NEW DELHI (Reuters) - Indian Prime Minister Narendra Modi delivered a blunt warning to old adversary Pakistan on his first day in the job on Tuesday, telling his counterpart in a rare meeting that Islamabad must prevent militants on its territory from attacking India.
Despite the directness of his message, both sides said Modi’s meeting with Pakistani Prime Minister Nawaz Sharif in New Delhi was cordial and they agreed to try to restart peace talks between the nuclear-armed rivals.
They also agreed to pursue normalising trade ties, which have been held hostage to distrust between their countries after fighting three wars since independence from Britain in 1947.
Modi, 63, invited Sharif and several other South Asian leaders for his swearing-in ceremony on Monday. Unprecedented in India’s history, the invitations were seen as a reflection of Modi’s eagerness to play a prominent role on the global stage following a stunning election victory for his Hindu nationalist Bharatiya Janata Party (BJP).
After Tuesday’s 50-minute meeting between Modi and Sharif, India said the new prime minister had underlined “concerns relating to terrorism”.
“It was conveyed that Pakistan must abide by its commitment to prevent its territory and territory under its control from being used for terrorism against India,” Foreign Secretary Sujatha Singh told a news conference.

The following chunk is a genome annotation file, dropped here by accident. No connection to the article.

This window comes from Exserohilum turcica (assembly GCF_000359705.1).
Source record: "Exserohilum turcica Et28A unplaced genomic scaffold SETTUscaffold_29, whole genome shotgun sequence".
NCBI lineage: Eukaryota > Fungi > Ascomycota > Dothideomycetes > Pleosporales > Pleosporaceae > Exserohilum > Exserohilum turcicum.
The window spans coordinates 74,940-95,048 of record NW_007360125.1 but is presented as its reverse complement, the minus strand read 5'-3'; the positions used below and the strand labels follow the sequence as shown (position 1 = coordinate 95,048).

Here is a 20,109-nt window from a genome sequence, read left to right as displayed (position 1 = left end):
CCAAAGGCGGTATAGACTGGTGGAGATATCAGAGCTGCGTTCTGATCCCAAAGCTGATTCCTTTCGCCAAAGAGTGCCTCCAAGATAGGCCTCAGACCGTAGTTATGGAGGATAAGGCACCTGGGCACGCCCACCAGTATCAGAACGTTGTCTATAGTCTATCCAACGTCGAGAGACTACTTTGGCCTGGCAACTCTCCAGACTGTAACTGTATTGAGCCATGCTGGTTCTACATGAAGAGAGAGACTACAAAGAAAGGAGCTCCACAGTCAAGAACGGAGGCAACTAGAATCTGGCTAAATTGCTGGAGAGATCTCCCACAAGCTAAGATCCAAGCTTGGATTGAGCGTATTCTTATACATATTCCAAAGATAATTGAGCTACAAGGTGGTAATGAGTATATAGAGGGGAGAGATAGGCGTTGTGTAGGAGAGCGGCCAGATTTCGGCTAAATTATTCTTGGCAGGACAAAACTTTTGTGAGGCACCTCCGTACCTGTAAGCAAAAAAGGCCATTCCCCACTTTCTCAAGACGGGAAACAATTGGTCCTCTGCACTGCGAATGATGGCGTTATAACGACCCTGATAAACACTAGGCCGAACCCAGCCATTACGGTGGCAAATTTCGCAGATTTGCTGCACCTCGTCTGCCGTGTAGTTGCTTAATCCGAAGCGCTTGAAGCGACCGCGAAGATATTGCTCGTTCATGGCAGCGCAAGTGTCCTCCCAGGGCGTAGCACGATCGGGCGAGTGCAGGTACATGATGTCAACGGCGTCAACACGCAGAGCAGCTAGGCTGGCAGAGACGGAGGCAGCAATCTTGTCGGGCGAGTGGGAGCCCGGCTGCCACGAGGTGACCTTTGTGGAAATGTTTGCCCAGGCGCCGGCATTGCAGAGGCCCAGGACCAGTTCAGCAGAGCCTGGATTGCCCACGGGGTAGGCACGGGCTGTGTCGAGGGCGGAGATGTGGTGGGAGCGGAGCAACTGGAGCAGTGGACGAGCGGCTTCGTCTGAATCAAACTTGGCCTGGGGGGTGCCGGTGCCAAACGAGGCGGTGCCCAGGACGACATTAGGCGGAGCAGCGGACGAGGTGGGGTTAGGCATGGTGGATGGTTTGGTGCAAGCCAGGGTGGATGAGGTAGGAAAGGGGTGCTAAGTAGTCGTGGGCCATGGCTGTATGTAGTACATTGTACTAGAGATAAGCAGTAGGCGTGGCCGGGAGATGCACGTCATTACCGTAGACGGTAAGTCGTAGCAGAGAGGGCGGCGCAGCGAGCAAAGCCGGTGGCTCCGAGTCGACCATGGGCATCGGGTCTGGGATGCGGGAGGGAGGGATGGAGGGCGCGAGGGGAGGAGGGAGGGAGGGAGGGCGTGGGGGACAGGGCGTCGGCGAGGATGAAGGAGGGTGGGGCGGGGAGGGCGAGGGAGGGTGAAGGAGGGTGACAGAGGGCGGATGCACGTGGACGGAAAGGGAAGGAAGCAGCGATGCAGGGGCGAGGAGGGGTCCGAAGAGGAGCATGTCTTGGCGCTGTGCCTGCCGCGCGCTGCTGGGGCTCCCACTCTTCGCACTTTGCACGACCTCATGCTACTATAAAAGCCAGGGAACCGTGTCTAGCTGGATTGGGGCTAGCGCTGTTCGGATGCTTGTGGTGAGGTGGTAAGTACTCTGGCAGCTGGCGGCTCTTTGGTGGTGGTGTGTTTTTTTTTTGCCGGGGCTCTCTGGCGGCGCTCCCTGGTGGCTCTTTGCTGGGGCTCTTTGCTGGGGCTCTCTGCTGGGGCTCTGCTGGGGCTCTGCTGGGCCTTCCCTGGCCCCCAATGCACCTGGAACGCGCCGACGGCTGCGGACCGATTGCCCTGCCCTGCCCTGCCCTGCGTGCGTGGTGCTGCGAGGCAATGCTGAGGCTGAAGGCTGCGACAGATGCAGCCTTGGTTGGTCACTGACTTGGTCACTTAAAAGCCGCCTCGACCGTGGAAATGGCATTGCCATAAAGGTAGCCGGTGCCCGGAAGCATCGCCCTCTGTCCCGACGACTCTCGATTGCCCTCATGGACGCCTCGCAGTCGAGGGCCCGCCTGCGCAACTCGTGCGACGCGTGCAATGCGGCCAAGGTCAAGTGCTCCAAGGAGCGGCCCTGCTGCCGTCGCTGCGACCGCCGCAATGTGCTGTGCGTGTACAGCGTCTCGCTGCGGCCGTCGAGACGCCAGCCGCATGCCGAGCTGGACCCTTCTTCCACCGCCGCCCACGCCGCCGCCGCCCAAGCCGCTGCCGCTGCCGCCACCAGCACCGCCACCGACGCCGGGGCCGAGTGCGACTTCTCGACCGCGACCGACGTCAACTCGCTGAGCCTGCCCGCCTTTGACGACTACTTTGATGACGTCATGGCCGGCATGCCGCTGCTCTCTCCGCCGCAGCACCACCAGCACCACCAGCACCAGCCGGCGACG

Modi also pressed for speedy progress of trials in Pakistan of people accused of masterminding a 2008 commando-style attack on the city of Mumbai in which 166 people were killed.
The BJP has long advocated a tough stance on Pakistan, and Modi has been seen as a hardliner on issues of national security. In that respect, Modi’s invitation to Sharif was a surprise and raised hopes for a thaw in relations, which have been particularly frosty since the Mumbai attacks.
Responding later, Sharif sounded a conciliatory note, describing the meeting as a historic opportunity to turn “a new page in our relations”. However, he rebuffed assertions that Pakistan was a launch pad for militants to attack India.
“We have to strive to change confrontation to cooperation: engaging in accusations and counter-accusations would be counter-productive,” he said.
Modi also held talks with Hamid Karzai, outgoing president of Afghanistan, a country over which India and Pakistan are vying for influence as Western troops prepare to withdraw.
Karzai told Indian TV that, according to information given to him by a Western intelligence agency, the Pakistan-based militant group Lashkar-e-Taiba (LeT) was responsible for an attack last week on India’s consulate in the western Afghanistan city of Herat.
The LeT, which has also been blamed for the Mumbai attack, has long targeted Indian interests and New Delhi has accused Islamabad of shielding, or working with, the group.
“They wanted to cause embarrassment to both Afghanistan and India around that inauguration of the new prime minister,” Karzai told Times Now.